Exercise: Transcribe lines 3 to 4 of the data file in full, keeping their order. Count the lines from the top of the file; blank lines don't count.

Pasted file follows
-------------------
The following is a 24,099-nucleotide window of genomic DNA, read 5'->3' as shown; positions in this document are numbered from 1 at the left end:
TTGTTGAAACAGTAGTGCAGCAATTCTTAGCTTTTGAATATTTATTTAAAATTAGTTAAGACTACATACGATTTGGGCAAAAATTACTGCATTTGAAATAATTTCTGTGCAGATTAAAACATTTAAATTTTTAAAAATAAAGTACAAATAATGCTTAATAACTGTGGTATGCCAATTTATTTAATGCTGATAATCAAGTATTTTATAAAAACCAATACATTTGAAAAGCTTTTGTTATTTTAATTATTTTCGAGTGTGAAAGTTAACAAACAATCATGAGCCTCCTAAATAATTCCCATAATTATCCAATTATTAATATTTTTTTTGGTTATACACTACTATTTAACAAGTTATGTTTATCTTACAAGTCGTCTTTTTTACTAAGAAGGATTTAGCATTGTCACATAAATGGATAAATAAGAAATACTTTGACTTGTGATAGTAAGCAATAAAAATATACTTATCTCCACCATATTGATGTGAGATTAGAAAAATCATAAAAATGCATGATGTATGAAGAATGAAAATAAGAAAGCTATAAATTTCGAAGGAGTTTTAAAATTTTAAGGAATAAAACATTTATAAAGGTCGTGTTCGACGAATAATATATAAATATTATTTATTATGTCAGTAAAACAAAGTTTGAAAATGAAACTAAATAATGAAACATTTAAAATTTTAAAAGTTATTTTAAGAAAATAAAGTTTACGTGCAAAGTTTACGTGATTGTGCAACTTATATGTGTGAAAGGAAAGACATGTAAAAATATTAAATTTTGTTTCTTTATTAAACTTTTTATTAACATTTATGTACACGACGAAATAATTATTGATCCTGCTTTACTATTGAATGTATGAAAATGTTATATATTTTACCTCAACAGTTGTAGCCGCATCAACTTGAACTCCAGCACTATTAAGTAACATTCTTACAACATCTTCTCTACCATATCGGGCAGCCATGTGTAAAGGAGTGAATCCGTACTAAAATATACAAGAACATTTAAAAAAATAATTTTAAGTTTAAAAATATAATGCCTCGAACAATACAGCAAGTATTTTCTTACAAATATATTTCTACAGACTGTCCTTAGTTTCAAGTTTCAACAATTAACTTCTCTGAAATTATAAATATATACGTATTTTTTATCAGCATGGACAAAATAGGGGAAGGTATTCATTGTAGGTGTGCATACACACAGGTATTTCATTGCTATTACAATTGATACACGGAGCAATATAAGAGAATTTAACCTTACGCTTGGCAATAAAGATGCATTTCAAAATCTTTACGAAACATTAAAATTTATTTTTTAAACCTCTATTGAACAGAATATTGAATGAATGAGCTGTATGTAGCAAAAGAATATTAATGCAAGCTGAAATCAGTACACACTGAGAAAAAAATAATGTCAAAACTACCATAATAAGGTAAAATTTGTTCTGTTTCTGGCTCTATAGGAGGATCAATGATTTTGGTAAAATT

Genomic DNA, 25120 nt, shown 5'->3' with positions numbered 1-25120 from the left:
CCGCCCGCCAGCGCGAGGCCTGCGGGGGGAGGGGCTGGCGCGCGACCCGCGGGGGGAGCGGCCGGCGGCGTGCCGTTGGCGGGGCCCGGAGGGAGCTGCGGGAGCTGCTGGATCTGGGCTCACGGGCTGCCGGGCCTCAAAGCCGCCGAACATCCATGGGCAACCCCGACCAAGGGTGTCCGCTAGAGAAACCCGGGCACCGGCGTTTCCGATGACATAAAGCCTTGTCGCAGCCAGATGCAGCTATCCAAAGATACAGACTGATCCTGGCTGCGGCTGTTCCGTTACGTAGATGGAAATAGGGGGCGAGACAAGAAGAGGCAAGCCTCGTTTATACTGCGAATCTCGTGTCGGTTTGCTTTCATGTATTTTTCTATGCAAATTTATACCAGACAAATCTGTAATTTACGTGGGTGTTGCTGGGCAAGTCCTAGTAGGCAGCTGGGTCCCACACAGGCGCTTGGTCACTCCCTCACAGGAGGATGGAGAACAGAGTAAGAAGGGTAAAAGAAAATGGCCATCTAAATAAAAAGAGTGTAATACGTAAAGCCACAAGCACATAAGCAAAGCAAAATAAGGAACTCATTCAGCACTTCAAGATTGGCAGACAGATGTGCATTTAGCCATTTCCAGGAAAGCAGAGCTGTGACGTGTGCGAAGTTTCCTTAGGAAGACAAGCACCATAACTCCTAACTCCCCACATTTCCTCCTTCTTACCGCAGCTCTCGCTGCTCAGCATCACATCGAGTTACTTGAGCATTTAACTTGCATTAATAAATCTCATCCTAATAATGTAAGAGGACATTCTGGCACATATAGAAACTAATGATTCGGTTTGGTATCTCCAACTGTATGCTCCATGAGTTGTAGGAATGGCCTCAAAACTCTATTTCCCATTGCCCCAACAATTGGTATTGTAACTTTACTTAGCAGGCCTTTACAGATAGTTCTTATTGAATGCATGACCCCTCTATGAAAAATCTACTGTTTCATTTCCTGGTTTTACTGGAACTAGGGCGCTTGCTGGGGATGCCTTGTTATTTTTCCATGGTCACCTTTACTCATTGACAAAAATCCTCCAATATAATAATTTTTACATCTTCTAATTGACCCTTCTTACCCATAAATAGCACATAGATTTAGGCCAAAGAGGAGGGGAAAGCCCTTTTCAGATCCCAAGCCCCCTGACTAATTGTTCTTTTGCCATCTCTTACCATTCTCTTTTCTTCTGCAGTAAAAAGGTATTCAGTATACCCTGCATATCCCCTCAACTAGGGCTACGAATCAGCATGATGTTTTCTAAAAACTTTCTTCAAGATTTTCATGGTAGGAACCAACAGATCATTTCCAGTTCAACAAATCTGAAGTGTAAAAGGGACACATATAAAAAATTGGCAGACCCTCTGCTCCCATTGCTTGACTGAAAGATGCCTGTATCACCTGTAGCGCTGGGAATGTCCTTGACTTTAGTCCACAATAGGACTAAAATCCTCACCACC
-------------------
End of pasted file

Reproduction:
Genomic DNA, 25120 nt, shown 5'->3' with positions numbered 1-25120 from the left:
CCGCCCGCCAGCGCGAGGCCTGCGGGGGGAGGGGCTGGCGCGCGACCCGCGGGGGGAGCGGCCGGCGGCGTGCCGTTGGCGGGGCCCGGAGGGAGCTGCGGGAGCTGCTGGATCTGGGCTCACGGGCTGCCGGGCCTCAAAGCCGCCGAACATCCATGGGCAACCCCGACCAAGGGTGTCCGCTAGAGAAACCCGGGCACCGGCGTTTCCGATGACATAAAGCCTTGTCGCAGCCAGATGCAGCTATCCAAAGATACAGACTGATCCTGGCTGCGGCTGTTCCGTTACGTAGATGGAAATAGGGGGCGAGACAAGAAGAGGCAAGCCTCGTTTATACTGCGAATCTCGTGTCGGTTTGCTTTCATGTATTTTTCTATGCAAATTTATACCAGACAAATCTGTAATTTACGTGGGTGTTGCTGGGCAAGTCCTAGTAGGCAGCTGGGTCCCACACAGGCGCTTGGTCACTCCCTCACAGGAGGATGGAGAACAGAGTAAGAAGGGTAAAAGAAAATGGCCATCTAAATAAAAAGAGTGTAATACGTAAAGCCACAAGCACATAAGCAAAGCAAAATAAGGAACTCATTCAGCACTTCAAGATTGGCAGACAGATGTGCATTTAGCCATTTCCAGGAAAGCAGAGCTGTGACGTGTGCGAAGTTTCCTTAGGAAGACAAGCACCATAACTCCTAACTCCCCACATTTCCTCCTTCTTACCGCAGCTCTCGCTGCTCAGCATCACATCGAGTTACTTGAGCATTTAACTTGCATTAATAAATCTCATCCTAATAATGTAAGAGGACATTCTGGCACATATAGAAACTAATGATTCGGTTTGGTATCTCCAACTGTATGCTCCATGAGTTGTAGGAATGGCCTCAAAACTCTATTTCCCATTGCCCCAACAATTGGTATTGTAACTTTACTTAGCAGGCCTTTACAGATAGTTCTTATTGAATGCATGACCCCTCTATGAAAAATCTACTGTTTCATTTCCTGGTTTTACTGGAACTAGGGCGCTTGCTGGGGATGCCTTGTTATTTTTCCATGGTCACCTTTACTCATTGACAAAAATCCTCCAATATAATAATTTTTACATCTTCTAATTGACCCTTCTTACCCATAAATAGCACATAGATTTAGGCCAAAGAGGAGGGGAAAGCCCTTTTCAGATCCCAAGCCCCCTGACTAATTGTTCTTTTGCCATCTCTTACCATTCTCTTTTCTTCTGCAGTAAAAAGGTATTCAGTATACCCTGCATATCCCCTCAACTAGGGCTACGAATCAGCATGATGTTTTCTAAAAACTTTCTTCAAGATTTTCATGGTAGGAACCAACAGATCATTTCCAGTTCAACAAATCTGAAGTGTAAAAGGGACACATATAAAAAATTGGCAGACCCTCTGCTCCCATTGCTTGACTGAAAGATGCCTGTATCACCTGTAGCGCTGGGAATGTCCTTGACTTTAGTCCACAATAGGACTAAAATCCTCACCACC